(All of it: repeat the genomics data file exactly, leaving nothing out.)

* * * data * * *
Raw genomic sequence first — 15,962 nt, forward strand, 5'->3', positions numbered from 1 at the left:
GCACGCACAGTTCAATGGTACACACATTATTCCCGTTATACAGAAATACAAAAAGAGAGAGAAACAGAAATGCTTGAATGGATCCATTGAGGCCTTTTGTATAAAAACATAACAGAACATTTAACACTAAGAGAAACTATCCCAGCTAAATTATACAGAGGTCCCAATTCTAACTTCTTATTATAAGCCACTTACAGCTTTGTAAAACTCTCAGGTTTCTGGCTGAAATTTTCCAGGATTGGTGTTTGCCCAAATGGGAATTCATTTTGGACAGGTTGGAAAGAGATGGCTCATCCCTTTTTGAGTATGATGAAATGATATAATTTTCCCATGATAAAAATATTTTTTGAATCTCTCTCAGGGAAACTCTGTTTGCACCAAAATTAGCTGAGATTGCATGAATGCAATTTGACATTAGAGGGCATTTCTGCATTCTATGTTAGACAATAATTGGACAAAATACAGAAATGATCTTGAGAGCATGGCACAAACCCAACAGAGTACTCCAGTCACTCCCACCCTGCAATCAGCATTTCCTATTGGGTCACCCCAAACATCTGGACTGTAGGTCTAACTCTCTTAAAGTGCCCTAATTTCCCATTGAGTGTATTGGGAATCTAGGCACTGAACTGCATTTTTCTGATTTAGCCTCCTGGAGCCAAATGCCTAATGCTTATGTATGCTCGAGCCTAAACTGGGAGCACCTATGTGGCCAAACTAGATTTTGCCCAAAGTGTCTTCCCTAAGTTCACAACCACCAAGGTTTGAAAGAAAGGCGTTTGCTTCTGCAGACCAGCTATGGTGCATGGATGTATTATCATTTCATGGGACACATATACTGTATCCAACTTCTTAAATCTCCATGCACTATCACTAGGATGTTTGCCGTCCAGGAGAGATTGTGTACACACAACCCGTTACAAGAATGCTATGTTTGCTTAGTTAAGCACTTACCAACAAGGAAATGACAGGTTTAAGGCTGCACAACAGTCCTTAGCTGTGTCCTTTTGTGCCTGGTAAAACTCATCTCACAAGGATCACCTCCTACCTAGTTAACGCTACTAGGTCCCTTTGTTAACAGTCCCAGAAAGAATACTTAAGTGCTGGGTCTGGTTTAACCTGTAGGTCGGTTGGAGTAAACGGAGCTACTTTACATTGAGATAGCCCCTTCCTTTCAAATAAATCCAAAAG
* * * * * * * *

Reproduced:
Raw genomic sequence first — 15,962 nt, forward strand, 5'->3', positions numbered from 1 at the left:
GCACGCACAGTTCAATGGTACACACATTATTCCCGTTATACAGAAATACAAAAAGAGAGAGAAACAGAAATGCTTGAATGGATCCATTGAGGCCTTTTGTATAAAAACATAACAGAACATTTAACACTAAGAGAAACTATCCCAGCTAAATTATACAGAGGTCCCAATTCTAACTTCTTATTATAAGCCACTTACAGCTTTGTAAAACTCTCAGGTTTCTGGCTGAAATTTTCCAGGATTGGTGTTTGCCCAAATGGGAATTCATTTTGGACAGGTTGGAAAGAGATGGCTCATCCCTTTTTGAGTATGATGAAATGATATAATTTTCCCATGATAAAAATATTTTTTGAATCTCTCTCAGGGAAACTCTGTTTGCACCAAAATTAGCTGAGATTGCATGAATGCAATTTGACATTAGAGGGCATTTCTGCATTCTATGTTAGACAATAATTGGACAAAATACAGAAATGATCTTGAGAGCATGGCACAAACCCAACAGAGTACTCCAGTCACTCCCACCCTGCAATCAGCATTTCCTATTGGGTCACCCCAAACATCTGGACTGTAGGTCTAACTCTCTTAAAGTGCCCTAATTTCCCATTGAGTGTATTGGGAATCTAGGCACTGAACTGCATTTTTCTGATTTAGCCTCCTGGAGCCAAATGCCTAATGCTTATGTATGCTCGAGCCTAAACTGGGAGCACCTATGTGGCCAAACTAGATTTTGCCCAAAGTGTCTTCCCTAAGTTCACAACCACCAAGGTTTGAAAGAAAGGCGTTTGCTTCTGCAGACCAGCTATGGTGCATGGATGTATTATCATTTCATGGGACACATATACTGTATCCAACTTCTTAAATCTCCATGCACTATCACTAGGATGTTTGCCGTCCAGGAGAGATTGTGTACACACAACCCGTTACAAGAATGCTATGTTTGCTTAGTTAAGCACTTACCAACAAGGAAATGACAGGTTTAAGGCTGCACAACAGTCCTTAGCTGTGTCCTTTTGTGCCTGGTAAAACTCATCTCACAAGGATCACCTCCTACCTAGTTAACGCTACTAGGTCCCTTTGTTAACAGTCCCAGAAAGAATACTTAAGTGCTGGGTCTGGTTTAACCTGTAGGTCGGTTGGAGTAAACGGAGCTACTTTACATTGAGATAGCCCCTTCCTTTCAAATAAATCCAAAAG